Negative PTO means that the employee takes time off before accruing it. This usually happens when the employer loans the employee the necessary paid leave time. The employee can pay back this loan by accruing the necessary time until the loan is covered, or the employer can deduct the time through a voluntary wage deduction until the equivalent amount is paid back.
 

Is PTO required?

There’s no federal mandate about PTO, so employers aren’t required to offer it. However, some employers do have a PTO policy in place, and some states do address how PTO is observed by law. For example, some states don’t permit companies to implement a “use it or lose it” PTO policy, while others do allow it under certain conditions.
 

Can a company deny PTO?

Companies can deny PTO if that is in their policy. However, the state in which they operate may have a different take on the situation. For employees who have been denied PTO, it’s a good idea to contact the state government agency to understand what steps they need to take.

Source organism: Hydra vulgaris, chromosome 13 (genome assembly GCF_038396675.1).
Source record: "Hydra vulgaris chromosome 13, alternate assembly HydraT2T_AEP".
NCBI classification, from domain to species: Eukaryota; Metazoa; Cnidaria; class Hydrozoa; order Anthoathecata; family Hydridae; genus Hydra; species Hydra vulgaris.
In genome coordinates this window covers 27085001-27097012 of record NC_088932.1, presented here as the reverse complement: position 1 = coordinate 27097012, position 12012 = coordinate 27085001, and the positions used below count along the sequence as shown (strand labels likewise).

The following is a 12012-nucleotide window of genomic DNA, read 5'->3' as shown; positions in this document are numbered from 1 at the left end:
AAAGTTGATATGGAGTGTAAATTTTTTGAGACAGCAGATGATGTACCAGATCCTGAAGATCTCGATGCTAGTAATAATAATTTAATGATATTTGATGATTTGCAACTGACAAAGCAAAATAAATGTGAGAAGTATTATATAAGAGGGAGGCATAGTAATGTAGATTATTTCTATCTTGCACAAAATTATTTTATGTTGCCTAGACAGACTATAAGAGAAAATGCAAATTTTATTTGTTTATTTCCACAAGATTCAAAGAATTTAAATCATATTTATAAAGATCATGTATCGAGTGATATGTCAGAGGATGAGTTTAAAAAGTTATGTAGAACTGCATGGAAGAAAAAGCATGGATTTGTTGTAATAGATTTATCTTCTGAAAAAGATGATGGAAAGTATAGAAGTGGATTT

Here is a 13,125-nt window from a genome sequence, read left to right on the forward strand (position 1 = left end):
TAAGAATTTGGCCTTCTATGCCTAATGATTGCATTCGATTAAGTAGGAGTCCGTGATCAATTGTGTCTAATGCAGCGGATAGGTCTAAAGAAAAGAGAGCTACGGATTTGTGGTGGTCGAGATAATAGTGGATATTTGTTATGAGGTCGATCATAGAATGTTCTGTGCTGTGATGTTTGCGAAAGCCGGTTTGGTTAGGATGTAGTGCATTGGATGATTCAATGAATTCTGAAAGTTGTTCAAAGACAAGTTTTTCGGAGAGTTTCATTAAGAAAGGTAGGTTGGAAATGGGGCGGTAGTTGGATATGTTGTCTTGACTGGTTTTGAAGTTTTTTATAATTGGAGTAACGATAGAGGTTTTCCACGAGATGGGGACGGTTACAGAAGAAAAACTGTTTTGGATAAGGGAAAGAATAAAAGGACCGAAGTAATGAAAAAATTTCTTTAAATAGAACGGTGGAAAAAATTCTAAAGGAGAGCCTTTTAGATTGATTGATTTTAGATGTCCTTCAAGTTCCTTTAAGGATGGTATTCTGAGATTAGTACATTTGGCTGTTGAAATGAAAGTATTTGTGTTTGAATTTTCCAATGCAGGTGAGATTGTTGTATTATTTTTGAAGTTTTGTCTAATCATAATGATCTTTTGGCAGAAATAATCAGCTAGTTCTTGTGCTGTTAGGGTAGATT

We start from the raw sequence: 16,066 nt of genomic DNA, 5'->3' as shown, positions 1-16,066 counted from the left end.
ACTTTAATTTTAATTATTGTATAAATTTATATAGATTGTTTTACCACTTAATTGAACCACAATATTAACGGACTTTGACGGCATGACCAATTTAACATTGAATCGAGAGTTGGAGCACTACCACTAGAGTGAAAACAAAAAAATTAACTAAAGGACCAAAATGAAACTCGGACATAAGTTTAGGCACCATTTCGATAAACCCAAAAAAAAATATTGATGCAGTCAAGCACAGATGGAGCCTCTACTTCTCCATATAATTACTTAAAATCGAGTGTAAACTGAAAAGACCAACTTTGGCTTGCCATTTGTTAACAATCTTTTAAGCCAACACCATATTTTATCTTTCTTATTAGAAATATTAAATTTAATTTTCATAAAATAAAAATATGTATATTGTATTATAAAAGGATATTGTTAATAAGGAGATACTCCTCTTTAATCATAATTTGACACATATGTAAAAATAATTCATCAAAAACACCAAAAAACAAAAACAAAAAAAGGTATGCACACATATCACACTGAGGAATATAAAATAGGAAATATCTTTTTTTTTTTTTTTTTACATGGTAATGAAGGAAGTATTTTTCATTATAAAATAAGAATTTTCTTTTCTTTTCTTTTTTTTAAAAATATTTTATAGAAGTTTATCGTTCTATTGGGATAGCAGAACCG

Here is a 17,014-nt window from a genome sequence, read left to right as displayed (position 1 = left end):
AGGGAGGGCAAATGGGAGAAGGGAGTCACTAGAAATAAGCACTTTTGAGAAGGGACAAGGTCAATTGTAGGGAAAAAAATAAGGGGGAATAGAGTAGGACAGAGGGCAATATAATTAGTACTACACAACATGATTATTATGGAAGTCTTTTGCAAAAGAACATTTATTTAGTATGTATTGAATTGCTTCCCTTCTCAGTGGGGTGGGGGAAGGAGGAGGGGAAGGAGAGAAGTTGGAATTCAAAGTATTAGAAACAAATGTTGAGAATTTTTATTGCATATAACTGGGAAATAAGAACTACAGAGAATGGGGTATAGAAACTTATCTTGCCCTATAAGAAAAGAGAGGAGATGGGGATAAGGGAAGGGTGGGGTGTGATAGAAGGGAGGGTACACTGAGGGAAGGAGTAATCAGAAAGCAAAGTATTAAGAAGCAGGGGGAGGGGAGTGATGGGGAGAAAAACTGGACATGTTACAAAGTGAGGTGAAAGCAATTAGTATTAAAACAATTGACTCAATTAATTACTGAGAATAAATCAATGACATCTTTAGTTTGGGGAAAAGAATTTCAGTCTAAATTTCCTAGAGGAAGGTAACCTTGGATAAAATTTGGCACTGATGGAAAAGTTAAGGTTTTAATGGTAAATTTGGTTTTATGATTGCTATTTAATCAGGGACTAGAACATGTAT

Can employees use PTO after giving two weeks’ notice?

Company policy, along with state laws, dictate how PTO is handled during a voluntary separation. In many cases, the wage equivalent is added to the final paycheck if the PTO is treated as a wage. It’s a good idea to contact the appropriate state government agency to understand how your accrued PTO will be handled upon separation.
 

Can employees donate PTO to another employee?

Leave donation programs are a great way to improve morale and increase productivity. Leave donation programs are separate from PTO policies, so your ability to donate depends on your company’s policy.
 

What is the difference between vacation and PTO?

The main difference between the two is that while vacation time is strictly for employees to take a break, PTO is paid time off for any purpose, including vacation and sick leave. Vacation leave is a type of PTO, but PTO doesn’t just refer to vacation.